ATI admits to same "tricks" as Nvidia

Graphics company ATI, longtime critic of competitor Nvidia's video card driver optimizations, concedes to using undocumented optimizations of its own.

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After criticizing rival Nvidia for using optimized trilinear filtering algorithms in its PC graphics card drivers--calling them "unacceptable tricks" in a recent presentation to hardware reviewers last month--ATI Technologies has acknowledged using similar optimizations itself.

The graphics company's admission was a response to allegations raised by German Web site ComputerBase.de. ComputerBase.de staffers voiced concerns that ATI was possibly using application-specific cheats or optimized filtering algorithms after observing that the company's drivers rendered colored mip maps, such as those used in synthetic image-quality tests, with full trilinear filtering enabled, but the filtering method seemed to change under real game conditions in Unreal Tournament 2003.

For the layman, mip maps are a sequence of textures, each of which is a progressively lower-resolution representation of the same image. Mimicking real life, where people perceive less detail the farther they are from a subject, games use detailed mip maps in areas closest to the player's viewpoint while using less-detailed mip maps in more distant areas.

Trilinear filtering is a technique used to blend together two adjacent mip maps in the game environment to eliminate noticeable areas of "mip map banding" in the game where high-resolution mip maps transition to a lower level of detail. Trilinear filtering, however, is notoriously demanding in terms of graphics performance, but optimizations can be made to create similar image quality with less work.

In an online chat hosted by ATI to discuss the allegations, the company admitted that its graphics drivers do contain adaptive filtering optimizations but vehemently denied using application-specific cheats. Company representatives stated, "Our target is also to avoid any need to detect applications, and as such we have to try to be sure that our image quality remains high in all cases. To achieve this we spent a lot of effort developing algorithms to make the best use of our quality tuning options. This isn’t a performance enhancement applied to popular gaming benchmarks."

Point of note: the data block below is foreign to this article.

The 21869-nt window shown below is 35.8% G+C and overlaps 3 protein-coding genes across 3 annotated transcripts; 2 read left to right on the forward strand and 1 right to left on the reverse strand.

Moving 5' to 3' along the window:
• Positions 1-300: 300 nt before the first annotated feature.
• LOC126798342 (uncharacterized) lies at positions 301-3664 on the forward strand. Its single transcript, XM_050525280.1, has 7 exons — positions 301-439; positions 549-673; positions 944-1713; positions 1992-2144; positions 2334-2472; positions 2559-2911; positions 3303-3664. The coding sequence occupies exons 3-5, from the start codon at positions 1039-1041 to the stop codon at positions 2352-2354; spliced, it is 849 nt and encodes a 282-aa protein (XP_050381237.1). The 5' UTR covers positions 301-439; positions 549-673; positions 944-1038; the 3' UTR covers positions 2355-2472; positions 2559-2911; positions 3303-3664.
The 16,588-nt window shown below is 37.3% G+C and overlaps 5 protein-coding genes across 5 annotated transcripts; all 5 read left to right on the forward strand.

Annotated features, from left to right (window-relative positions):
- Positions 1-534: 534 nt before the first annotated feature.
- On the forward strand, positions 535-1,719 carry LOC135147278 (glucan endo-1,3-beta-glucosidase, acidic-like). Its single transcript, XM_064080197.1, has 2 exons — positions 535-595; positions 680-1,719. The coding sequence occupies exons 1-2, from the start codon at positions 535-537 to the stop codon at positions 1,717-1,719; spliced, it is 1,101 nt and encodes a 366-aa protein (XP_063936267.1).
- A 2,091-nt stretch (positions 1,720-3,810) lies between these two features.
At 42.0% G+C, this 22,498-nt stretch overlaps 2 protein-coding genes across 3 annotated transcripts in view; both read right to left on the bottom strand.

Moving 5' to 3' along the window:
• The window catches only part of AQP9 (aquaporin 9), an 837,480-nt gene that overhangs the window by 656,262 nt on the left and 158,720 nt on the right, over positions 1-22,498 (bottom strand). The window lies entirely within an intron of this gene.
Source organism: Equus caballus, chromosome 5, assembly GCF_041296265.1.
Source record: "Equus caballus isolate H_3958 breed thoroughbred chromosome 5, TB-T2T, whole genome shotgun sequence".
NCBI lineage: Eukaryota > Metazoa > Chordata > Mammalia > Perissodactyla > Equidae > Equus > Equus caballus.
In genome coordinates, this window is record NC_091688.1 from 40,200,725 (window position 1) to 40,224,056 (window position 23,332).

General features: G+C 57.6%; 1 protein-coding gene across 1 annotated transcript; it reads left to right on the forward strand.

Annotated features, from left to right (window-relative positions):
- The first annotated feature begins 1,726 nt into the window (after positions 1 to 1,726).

When asked about trilinear optimizations in light of ATI's recent disclosure, Nvidia's Brian Burke commented, "In our view, if an optimization produces the correct image while speeding up performance, then it is beneficial to the end user and is legitimate. If a change in the driver does not produce the correct image, or functions only in the benchmark, it is either a bug and must be fixed, or a cheat."

ATI's algorithms appear to fit into the legitimate category with professional hardware Web sites hard-pressed to find any image-quality degradations caused by the filtering optimizations. According to Tech Report's Scott Wasson, "ATI's adaptive trilinear appears to be damn near impossible to catch with the naked eye."

With ATI's recent admission, consumers have another image-quality factor to compare since it is now apparent that both Nvidia and ATI sport different trilinear filtering algorithms that have their own specific trade-offs between performance and image quality.

While ATI has been cleared of cheating charges in the technical arena, the company still has to overcome the damage caused by its failure to disclose the existence of the optimizations to the editors of major hardware publications. Tech Report's Wasson has also reported on an ATI-issued Image Quality Guide where the company claims that "gamers get full trilinear...all of the time" with its newest Radeon X800 graphics card. While trilinear filtering can be broadly defined as any filtering technique used to eliminate the banding between mip map levels, it's commonly understood that "full trilinear" refers to classic, eight-sample trilinear filtering, but ATI has admitted that its graphics drivers only fall back to "legacy trilinear filtering" in situations where the texture content isn't applicable for its optimized filtering techniques.

Wasson goes on to point out that ATI recommended image-quality tools that use colored mip maps to reviewers and also advised users to disable Nvidia's trilinear optimizations while benchmarking to "ensure a fair comparison." ATI has not yet responded to GameSpot's inquires about the subject, but it appears that such a comparison isn't fair when ATI fails to disclose that its drivers are also running filtering optimizations that increase performance by "the order of a few percent" and are undetectable in colored mip map image-quality tests.

Reviewers have asked for ATI to include the option to disable the feature since filtering optimizations require subjective image-quality tests to gauge overall effectiveness, while classical trilinear testing is still useful as a raw performance benchmark. Nvidia encountered similar demands when it first introduced its trilinear optimizations and responded by adding the option to disable the feature within the driver menu settings. ATI has stated that it is open to the possibility of adding the option to future driver revisions but has not yet confirmed if or when such an option would be implemented.

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